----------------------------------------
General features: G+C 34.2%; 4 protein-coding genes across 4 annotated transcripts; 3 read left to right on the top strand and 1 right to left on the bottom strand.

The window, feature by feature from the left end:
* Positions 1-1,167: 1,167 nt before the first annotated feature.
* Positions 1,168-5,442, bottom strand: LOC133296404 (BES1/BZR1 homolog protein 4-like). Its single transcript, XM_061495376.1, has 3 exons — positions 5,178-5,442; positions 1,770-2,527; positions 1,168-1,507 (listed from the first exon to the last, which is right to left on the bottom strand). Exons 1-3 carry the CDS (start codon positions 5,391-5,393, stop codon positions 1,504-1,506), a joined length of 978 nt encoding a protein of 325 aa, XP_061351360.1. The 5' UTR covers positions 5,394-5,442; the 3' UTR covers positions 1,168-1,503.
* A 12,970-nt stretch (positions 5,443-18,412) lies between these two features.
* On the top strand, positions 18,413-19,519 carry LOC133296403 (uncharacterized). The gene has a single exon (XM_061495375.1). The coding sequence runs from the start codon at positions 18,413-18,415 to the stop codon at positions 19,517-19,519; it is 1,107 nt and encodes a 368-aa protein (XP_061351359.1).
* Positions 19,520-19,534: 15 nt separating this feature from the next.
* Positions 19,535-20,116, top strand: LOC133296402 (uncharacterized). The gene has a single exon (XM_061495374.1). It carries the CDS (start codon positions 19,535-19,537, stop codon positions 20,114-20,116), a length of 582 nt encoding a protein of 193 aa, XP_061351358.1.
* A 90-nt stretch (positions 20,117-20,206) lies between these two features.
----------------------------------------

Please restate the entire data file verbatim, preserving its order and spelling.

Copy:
General features: G+C 34.2%; 4 protein-coding genes across 4 annotated transcripts; 3 read left to right on the top strand and 1 right to left on the bottom strand.

The window, feature by feature from the left end:
* Positions 1-1,167: 1,167 nt before the first annotated feature.
* Positions 1,168-5,442, bottom strand: LOC133296404 (BES1/BZR1 homolog protein 4-like). Its single transcript, XM_061495376.1, has 3 exons — positions 5,178-5,442; positions 1,770-2,527; positions 1,168-1,507 (listed from the first exon to the last, which is right to left on the bottom strand). Exons 1-3 carry the CDS (start codon positions 5,391-5,393, stop codon positions 1,504-1,506), a joined length of 978 nt encoding a protein of 325 aa, XP_061351360.1. The 5' UTR covers positions 5,394-5,442; the 3' UTR covers positions 1,168-1,503.
* A 12,970-nt stretch (positions 5,443-18,412) lies between these two features.
* On the top strand, positions 18,413-19,519 carry LOC133296403 (uncharacterized). The gene has a single exon (XM_061495375.1). The coding sequence runs from the start codon at positions 18,413-18,415 to the stop codon at positions 19,517-19,519; it is 1,107 nt and encodes a 368-aa protein (XP_061351359.1).
* Positions 19,520-19,534: 15 nt separating this feature from the next.
* Positions 19,535-20,116, top strand: LOC133296402 (uncharacterized). The gene has a single exon (XM_061495374.1). It carries the CDS (start codon positions 19,535-19,537, stop codon positions 20,114-20,116), a length of 582 nt encoding a protein of 193 aa, XP_061351358.1.
* A 90-nt stretch (positions 20,117-20,206) lies between these two features.